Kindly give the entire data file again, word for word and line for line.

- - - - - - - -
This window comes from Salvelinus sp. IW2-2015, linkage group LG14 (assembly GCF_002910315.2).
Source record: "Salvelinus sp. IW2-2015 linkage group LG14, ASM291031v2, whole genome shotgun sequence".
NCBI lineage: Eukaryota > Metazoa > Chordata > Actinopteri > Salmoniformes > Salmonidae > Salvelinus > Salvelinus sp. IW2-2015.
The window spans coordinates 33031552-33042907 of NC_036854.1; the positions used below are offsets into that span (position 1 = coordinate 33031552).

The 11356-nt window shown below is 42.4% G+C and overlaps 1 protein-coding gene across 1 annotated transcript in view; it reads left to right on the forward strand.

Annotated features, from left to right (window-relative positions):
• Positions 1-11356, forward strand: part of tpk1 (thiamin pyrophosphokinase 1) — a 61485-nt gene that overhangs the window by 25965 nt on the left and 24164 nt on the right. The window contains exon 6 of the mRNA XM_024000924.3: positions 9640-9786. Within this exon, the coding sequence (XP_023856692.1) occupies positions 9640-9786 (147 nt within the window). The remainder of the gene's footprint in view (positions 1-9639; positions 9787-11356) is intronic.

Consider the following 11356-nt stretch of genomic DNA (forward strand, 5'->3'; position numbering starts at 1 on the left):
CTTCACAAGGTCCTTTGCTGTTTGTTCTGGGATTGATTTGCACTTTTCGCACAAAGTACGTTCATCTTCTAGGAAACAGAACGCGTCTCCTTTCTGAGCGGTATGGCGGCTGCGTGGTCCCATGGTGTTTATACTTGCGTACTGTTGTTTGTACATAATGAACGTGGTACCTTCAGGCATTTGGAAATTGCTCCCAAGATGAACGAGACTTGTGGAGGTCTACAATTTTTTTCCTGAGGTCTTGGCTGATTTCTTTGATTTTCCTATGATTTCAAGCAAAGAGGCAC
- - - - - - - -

This window comes from Salvelinus sp. IW2-2015, linkage group LG14 (assembly GCF_002910315.2).
Source record: "Salvelinus sp. IW2-2015 linkage group LG14, ASM291031v2, whole genome shotgun sequence".
NCBI lineage: Eukaryota > Metazoa > Chordata > Actinopteri > Salmoniformes > Salmonidae > Salvelinus > Salvelinus sp. IW2-2015.
The window spans coordinates 33031552-33042907 of NC_036854.1; the positions used below are offsets into that span (position 1 = coordinate 33031552).

The 11356-nt window shown below is 42.4% G+C and overlaps 1 protein-coding gene across 1 annotated transcript in view; it reads left to right on the forward strand.

Annotated features, from left to right (window-relative positions):
• Positions 1-11356, forward strand: part of tpk1 (thiamin pyrophosphokinase 1) — a 61485-nt gene that overhangs the window by 25965 nt on the left and 24164 nt on the right. The window contains exon 6 of the mRNA XM_024000924.3: positions 9640-9786. Within this exon, the coding sequence (XP_023856692.1) occupies positions 9640-9786 (147 nt within the window). The remainder of the gene's footprint in view (positions 1-9639; positions 9787-11356) is intronic.

Consider the following 11356-nt stretch of genomic DNA (forward strand, 5'->3'; position numbering starts at 1 on the left):
CTTCACAAGGTCCTTTGCTGTTTGTTCTGGGATTGATTTGCACTTTTCGCACAAAGTACGTTCATCTTCTAGGAAACAGAACGCGTCTCCTTTCTGAGCGGTATGGCGGCTGCGTGGTCCCATGGTGTTTATACTTGCGTACTGTTGTTTGTACATAATGAACGTGGTACCTTCAGGCATTTGGAAATTGCTCCCAAGATGAACGAGACTTGTGGAGGTCTACAATTTTTTTCCTGAGGTCTTGGCTGATTTCTTTGATTTTCCTATGATTTCAAGCAAAGAGGCAC